Tell your employer about any medical and recovery advice your doctor or healthcare team has given you. Discuss the details of your medical certificate with your employer. The medical certificate may indicate, for example, that you’re not fit for work for a period of time or that you may be fit for work under certain conditions, such as:

  • a phased return to work
  • altered hours
  • a change in work duties
  • occupational health

If your employer has an occupational health department, they can give you further help and advice about returning to work such as determining what workload is suitable. They may also be able to offer counselling.

If you think your condition will prevent you from returning to work, you can find more information about health and disability benefits available to people with chronic health conditions from the Ministry of Social Development.

Planning for emergencies

It's a good idea to have a plan in case an emergency situation arises at work, for example if you have:

  • an AF episode while at work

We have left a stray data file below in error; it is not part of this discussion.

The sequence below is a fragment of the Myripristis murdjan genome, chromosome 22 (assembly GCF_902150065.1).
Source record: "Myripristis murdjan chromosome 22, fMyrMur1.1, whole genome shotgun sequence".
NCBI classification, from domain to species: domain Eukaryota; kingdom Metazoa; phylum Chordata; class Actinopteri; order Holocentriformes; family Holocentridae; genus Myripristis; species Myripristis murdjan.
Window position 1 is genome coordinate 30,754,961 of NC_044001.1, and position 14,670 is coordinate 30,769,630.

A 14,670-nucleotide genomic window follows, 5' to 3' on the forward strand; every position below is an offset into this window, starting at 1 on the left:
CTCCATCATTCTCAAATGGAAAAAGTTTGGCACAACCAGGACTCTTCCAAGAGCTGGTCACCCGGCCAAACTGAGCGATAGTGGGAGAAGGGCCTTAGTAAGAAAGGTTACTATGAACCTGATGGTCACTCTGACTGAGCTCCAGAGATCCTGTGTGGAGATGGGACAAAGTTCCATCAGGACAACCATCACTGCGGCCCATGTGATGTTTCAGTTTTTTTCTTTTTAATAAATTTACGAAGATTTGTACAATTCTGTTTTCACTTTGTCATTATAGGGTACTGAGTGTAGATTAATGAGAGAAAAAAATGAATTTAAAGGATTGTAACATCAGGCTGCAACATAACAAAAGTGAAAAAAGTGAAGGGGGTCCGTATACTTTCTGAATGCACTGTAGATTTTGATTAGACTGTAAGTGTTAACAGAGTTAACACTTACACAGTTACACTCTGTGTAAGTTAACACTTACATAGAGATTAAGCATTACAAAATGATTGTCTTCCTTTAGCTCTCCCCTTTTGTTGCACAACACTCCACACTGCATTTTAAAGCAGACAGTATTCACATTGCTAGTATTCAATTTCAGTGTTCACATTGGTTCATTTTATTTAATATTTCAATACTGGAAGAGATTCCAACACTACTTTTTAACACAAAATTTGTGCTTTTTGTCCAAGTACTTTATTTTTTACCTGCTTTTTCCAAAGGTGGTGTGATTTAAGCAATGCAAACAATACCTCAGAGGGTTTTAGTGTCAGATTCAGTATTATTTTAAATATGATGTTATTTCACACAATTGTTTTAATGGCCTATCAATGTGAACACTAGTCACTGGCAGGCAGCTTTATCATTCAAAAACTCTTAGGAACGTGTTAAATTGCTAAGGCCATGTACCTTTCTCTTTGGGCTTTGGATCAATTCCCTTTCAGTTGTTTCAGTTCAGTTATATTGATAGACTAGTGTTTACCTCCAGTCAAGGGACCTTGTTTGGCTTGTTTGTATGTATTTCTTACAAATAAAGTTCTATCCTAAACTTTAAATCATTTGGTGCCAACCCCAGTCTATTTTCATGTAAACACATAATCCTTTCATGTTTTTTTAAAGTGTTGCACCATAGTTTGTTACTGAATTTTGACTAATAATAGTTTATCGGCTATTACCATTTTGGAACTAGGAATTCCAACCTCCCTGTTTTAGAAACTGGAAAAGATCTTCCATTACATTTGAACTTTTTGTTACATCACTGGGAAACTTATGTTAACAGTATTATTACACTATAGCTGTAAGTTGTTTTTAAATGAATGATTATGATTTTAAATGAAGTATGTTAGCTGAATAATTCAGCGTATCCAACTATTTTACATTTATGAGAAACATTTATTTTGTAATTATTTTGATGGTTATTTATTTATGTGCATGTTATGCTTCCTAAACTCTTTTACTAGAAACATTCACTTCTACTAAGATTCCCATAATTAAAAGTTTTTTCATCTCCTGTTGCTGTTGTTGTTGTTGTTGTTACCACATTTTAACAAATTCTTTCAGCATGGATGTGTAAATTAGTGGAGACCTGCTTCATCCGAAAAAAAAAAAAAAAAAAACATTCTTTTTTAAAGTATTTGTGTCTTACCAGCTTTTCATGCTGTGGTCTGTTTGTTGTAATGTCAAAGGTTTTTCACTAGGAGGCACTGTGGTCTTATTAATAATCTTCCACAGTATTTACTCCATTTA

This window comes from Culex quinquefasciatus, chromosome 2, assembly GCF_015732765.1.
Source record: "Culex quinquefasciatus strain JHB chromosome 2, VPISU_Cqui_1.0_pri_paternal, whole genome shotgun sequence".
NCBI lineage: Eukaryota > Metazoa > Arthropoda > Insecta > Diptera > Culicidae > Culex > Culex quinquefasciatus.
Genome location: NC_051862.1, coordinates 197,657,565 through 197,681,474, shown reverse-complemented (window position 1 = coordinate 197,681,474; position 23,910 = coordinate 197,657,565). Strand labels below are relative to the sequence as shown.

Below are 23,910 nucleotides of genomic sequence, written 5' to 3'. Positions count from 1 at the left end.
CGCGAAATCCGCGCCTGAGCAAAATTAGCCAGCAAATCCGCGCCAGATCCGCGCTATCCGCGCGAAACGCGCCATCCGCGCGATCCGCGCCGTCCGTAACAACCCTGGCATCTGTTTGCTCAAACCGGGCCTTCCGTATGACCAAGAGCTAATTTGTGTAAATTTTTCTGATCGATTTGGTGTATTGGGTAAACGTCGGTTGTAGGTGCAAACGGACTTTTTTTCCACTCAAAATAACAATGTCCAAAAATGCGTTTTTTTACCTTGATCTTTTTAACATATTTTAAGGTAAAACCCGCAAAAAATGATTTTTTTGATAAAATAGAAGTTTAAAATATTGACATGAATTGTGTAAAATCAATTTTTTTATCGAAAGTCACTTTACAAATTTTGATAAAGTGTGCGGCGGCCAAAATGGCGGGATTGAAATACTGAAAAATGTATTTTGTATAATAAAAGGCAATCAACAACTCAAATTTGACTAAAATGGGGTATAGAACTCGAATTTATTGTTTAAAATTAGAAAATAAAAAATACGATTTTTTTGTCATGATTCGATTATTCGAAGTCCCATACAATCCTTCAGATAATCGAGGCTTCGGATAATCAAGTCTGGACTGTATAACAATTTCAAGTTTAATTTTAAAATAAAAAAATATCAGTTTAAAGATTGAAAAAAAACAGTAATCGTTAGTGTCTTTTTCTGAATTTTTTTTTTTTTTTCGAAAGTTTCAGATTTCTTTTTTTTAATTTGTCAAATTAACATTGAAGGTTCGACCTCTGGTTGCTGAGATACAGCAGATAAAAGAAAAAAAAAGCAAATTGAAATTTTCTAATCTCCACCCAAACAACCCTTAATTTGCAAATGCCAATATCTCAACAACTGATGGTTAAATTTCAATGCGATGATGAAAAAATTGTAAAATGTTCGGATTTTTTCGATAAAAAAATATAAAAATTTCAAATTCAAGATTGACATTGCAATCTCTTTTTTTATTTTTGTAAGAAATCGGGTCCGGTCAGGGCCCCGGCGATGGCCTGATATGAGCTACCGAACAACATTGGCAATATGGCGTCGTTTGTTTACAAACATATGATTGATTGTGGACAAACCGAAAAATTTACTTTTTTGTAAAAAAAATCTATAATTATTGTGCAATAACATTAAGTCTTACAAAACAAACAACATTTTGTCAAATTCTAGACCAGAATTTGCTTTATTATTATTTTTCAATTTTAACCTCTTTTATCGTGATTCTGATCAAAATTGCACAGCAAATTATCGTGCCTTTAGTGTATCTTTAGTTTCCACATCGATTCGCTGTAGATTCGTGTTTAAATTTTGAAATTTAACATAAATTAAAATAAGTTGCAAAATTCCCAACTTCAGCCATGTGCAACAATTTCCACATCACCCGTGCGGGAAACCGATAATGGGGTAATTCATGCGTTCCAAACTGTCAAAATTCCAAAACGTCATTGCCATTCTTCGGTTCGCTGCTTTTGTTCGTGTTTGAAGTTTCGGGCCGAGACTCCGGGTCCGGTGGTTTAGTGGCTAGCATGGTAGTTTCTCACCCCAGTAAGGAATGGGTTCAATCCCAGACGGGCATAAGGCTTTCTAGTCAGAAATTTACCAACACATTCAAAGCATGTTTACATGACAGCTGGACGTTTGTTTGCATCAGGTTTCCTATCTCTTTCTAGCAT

• a bleeding injury while at work and are taking anticoagulant medication

This is something you should discuss with your employer or your occupational health team.

Driving at work

If you hold a vocational licence and drive trucks, passenger vehicles, fork lifts, courier vans etc., a symptom-free period of at least six months is generally required before you are deemed fit to drive. Your licence may also be subject to the condition of an annual cardiac assessment.

You'll need to talk with your doctor and contact the NZ Transport Agency (NZTA) about how your condition may affect your job. You should also check with your insurance company to make sure you are fully covered.

Living with atrial fibrillation

AF is a life-long condition that changes over time but there are things you can do to help manage your condition. 

Managing your atrial fibrillation